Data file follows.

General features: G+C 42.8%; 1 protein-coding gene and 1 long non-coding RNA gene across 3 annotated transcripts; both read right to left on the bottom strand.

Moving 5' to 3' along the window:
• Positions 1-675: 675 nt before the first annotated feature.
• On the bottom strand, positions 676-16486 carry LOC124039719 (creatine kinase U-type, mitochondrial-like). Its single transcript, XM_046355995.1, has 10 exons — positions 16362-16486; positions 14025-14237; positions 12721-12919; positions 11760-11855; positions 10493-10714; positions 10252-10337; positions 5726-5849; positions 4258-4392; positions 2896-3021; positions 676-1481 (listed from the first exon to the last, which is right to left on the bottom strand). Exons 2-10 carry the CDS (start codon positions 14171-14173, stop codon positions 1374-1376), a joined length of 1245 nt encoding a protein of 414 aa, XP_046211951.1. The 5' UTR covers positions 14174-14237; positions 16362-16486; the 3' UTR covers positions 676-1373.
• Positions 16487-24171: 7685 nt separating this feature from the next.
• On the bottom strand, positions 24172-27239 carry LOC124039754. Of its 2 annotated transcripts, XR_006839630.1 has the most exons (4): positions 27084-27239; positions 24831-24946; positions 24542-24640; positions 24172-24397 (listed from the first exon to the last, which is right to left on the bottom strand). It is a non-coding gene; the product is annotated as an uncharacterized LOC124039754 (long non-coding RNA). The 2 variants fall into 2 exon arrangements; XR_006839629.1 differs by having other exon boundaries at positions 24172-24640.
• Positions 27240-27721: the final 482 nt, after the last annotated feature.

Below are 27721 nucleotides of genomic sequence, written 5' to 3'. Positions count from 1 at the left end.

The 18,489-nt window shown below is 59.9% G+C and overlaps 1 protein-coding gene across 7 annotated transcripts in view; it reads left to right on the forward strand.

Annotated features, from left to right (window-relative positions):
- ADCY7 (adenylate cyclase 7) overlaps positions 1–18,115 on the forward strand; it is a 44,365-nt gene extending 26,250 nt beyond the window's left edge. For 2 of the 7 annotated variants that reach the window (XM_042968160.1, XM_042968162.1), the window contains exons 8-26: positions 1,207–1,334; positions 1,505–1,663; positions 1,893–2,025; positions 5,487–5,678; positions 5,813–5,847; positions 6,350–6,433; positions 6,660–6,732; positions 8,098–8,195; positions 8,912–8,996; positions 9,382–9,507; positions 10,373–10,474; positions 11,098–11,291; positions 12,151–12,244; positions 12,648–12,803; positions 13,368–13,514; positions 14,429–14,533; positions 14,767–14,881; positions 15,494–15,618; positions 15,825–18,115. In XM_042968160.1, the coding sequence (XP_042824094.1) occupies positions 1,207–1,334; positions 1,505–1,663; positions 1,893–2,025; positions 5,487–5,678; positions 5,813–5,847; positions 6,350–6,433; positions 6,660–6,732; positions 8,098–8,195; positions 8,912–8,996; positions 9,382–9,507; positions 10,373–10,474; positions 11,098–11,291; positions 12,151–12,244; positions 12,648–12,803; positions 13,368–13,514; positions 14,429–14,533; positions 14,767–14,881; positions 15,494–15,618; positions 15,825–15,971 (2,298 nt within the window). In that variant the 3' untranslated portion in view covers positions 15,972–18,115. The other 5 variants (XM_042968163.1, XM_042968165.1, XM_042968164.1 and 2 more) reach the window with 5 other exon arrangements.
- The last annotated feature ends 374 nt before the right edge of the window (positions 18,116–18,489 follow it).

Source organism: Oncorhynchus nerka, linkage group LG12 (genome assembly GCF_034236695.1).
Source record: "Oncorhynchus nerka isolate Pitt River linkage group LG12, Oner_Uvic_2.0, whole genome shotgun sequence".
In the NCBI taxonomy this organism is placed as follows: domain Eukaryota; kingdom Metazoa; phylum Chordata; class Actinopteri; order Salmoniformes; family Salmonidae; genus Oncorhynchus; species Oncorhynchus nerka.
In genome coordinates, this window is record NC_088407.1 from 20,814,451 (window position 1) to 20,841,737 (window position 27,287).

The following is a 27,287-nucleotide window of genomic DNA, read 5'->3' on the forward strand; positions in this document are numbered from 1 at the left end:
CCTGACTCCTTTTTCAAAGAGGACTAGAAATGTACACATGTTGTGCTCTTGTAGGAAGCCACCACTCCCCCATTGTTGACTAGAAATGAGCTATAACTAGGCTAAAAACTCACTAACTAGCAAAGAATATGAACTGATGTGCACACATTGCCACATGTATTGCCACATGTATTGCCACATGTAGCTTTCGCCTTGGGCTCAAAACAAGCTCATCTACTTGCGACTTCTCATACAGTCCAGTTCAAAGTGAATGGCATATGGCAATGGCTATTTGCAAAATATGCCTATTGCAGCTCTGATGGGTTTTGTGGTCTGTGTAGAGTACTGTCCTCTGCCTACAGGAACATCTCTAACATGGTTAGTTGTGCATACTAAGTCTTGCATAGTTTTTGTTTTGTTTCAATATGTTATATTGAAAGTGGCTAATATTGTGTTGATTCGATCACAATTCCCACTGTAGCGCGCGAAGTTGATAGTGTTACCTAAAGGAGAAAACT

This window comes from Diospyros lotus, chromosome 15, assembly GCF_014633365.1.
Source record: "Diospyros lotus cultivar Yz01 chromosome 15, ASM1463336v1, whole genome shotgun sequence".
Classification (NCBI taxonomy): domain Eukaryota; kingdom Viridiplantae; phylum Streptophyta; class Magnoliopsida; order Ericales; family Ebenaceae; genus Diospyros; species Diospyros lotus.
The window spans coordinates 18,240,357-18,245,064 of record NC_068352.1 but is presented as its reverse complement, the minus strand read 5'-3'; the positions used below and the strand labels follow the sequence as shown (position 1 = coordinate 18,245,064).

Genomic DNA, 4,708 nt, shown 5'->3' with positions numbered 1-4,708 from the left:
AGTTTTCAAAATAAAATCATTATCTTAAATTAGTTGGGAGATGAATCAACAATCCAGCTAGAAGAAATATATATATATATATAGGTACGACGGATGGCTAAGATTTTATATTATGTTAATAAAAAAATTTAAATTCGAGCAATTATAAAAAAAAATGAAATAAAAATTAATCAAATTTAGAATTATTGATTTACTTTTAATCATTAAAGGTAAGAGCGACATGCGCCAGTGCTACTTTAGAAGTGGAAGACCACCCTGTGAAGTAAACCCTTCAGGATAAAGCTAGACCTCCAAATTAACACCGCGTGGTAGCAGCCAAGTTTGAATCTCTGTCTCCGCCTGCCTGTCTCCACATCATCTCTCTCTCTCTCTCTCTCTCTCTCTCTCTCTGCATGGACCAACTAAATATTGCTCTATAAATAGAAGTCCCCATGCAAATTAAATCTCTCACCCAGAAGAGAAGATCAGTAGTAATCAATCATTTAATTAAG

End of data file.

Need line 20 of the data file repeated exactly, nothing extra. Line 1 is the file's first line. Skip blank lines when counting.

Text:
Source record: "Diospyros lotus cultivar Yz01 chromosome 15, ASM1463336v1, whole genome shotgun sequence".